The Berkeley Skate Park, quiet for months after toxics were found at the site, filled again with skaters this past weekend.
The West Berkeley park opened Saturday without much ceremony after a six-month closure due to the discovery of the carcinogen hexavalent chromium, or chrome 6, in the basins of the park’s skate bowls.
The concrete facility has been cleaned and city officials said they are convinced the contaminated water plume below the park will not infiltrate the park’s skate bowls during the dry weather months, according to a press release from the Department of Parks and Waterfront.
The park was heavily used over the weekend, said Lisa Caronna, director of the Department of Parks and Waterfront. “It was a little quiet on Saturday when we opened the park, but as word got out usage was back to normal on Sunday,” she said.
The chrome 6 plume is about four blocks long and three blocks wide. The source of the contamination is an engraving shop about three blocks east of the skate park, which is located at 5th and Harrison streets.
The city recently approved $55,000 to contract with a Geomatrix Consultants Inc., a geotechnical consulting firm, to determine how contaminated water penetrated the skate bowls after the city went to great expense to avoid such an occurrence.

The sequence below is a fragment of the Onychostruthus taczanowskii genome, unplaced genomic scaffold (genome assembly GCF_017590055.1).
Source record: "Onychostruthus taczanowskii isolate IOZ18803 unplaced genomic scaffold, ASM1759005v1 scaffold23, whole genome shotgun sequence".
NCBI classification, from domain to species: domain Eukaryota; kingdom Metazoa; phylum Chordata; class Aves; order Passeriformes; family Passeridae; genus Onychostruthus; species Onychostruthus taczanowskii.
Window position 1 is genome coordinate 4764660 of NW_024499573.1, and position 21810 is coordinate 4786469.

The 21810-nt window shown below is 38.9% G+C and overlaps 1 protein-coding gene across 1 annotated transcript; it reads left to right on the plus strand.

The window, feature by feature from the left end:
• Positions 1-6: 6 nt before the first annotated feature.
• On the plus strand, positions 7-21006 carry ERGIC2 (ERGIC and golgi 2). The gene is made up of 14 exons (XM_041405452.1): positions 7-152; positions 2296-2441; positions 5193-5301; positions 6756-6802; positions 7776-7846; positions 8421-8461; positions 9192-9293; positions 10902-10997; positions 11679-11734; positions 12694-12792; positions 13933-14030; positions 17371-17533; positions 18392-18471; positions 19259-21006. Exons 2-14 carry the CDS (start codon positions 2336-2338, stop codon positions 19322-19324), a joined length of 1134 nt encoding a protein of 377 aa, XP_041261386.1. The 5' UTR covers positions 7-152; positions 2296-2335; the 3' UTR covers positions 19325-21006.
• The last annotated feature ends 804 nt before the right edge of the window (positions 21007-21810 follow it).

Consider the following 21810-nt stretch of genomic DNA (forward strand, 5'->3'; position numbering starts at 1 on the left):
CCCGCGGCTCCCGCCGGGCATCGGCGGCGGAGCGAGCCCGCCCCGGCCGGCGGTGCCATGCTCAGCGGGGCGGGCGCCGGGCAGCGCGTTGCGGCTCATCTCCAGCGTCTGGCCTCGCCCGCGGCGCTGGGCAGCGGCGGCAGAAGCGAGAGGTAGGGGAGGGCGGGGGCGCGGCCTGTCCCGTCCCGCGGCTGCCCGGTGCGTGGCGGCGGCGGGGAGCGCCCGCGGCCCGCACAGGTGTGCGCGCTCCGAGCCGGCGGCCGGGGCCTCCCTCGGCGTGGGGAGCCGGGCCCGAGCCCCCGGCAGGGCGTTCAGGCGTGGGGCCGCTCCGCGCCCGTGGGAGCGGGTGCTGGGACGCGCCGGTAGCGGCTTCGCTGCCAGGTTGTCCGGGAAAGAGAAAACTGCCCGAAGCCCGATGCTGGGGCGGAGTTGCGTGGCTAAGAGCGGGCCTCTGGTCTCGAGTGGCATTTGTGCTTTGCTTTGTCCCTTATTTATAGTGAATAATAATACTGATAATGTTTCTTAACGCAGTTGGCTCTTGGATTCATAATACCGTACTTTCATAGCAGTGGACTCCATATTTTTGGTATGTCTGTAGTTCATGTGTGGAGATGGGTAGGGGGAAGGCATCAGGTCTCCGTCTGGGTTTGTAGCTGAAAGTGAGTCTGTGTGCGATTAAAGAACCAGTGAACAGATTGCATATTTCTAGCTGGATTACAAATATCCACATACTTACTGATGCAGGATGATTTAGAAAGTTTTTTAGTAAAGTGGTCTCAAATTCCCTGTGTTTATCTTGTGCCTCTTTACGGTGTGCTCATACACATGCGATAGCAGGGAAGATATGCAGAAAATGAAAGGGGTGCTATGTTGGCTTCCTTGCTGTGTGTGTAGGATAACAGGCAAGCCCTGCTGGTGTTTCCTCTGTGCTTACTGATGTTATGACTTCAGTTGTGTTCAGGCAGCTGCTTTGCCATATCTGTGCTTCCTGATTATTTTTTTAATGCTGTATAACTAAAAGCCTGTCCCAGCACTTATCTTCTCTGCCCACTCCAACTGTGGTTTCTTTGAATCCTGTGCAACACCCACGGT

“We intend to make the park as safe as possible,” Caronna said. “The city still feels like this is one of the best designed parks in the Bay Area and our goal is to maximize use of the facility in a way that is safe for all users no matter how big or how small.”
Contamination problems have plagued the skate park since its excavation in November 1991. Groundwater pooled in the bottom of the nine-foot-deep bowls as they were dug. The water tested positive for chrome 6 and construction was halted while the city pumped out the groundwater, stored it in tanks, treated and then appropriately disposed of it.
In addition, a park redesign was required to prevent future invasions of contaminated water. The mitigation sent the cost of the park from $380,000 soaring to $850,000.
The park opened to rave reviews from local skate boarding magazines in September 2002. But four months later, the city discovered low levels of chrome 6 in the bowls after a severe rainstorm. The park was immediately closed.